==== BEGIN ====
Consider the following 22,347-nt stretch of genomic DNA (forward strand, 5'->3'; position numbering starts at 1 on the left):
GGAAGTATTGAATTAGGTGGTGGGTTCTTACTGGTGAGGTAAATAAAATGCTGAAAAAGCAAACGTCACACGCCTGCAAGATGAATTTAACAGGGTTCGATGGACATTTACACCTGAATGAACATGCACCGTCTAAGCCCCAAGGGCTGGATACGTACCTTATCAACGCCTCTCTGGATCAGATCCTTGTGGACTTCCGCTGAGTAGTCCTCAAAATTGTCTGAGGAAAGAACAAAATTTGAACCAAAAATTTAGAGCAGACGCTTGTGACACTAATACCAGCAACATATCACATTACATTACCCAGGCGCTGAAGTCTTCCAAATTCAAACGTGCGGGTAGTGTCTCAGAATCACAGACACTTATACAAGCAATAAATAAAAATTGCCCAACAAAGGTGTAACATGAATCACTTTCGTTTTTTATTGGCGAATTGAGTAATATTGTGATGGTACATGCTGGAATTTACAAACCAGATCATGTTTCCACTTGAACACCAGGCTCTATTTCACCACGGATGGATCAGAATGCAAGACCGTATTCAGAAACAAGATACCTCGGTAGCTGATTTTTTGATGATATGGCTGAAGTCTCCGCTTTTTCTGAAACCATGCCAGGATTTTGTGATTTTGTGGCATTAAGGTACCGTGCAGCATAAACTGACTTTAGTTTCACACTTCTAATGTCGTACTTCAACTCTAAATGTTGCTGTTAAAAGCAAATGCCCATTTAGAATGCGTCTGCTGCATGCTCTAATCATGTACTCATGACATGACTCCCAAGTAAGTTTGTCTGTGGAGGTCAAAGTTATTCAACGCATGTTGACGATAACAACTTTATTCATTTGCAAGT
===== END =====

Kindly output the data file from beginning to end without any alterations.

Consider the following 22,347-nt stretch of genomic DNA (forward strand, 5'->3'; position numbering starts at 1 on the left):
GGAAGTATTGAATTAGGTGGTGGGTTCTTACTGGTGAGGTAAATAAAATGCTGAAAAAGCAAACGTCACACGCCTGCAAGATGAATTTAACAGGGTTCGATGGACATTTACACCTGAATGAACATGCACCGTCTAAGCCCCAAGGGCTGGATACGTACCTTATCAACGCCTCTCTGGATCAGATCCTTGTGGACTTCCGCTGAGTAGTCCTCAAAATTGTCTGAGGAAAGAACAAAATTTGAACCAAAAATTTAGAGCAGACGCTTGTGACACTAATACCAGCAACATATCACATTACATTACCCAGGCGCTGAAGTCTTCCAAATTCAAACGTGCGGGTAGTGTCTCAGAATCACAGACACTTATACAAGCAATAAATAAAAATTGCCCAACAAAGGTGTAACATGAATCACTTTCGTTTTTTATTGGCGAATTGAGTAATATTGTGATGGTACATGCTGGAATTTACAAACCAGATCATGTTTCCACTTGAACACCAGGCTCTATTTCACCACGGATGGATCAGAATGCAAGACCGTATTCAGAAACAAGATACCTCGGTAGCTGATTTTTTGATGATATGGCTGAAGTCTCCGCTTTTTCTGAAACCATGCCAGGATTTTGTGATTTTGTGGCATTAAGGTACCGTGCAGCATAAACTGACTTTAGTTTCACACTTCTAATGTCGTACTTCAACTCTAAATGTTGCTGTTAAAAGCAAATGCCCATTTAGAATGCGTCTGCTGCATGCTCTAATCATGTACTCATGACATGACTCCCAAGTAAGTTTGTCTGTGGAGGTCAAAGTTATTCAACGCATGTTGACGATAACAACTTTATTCATTTGCAAGT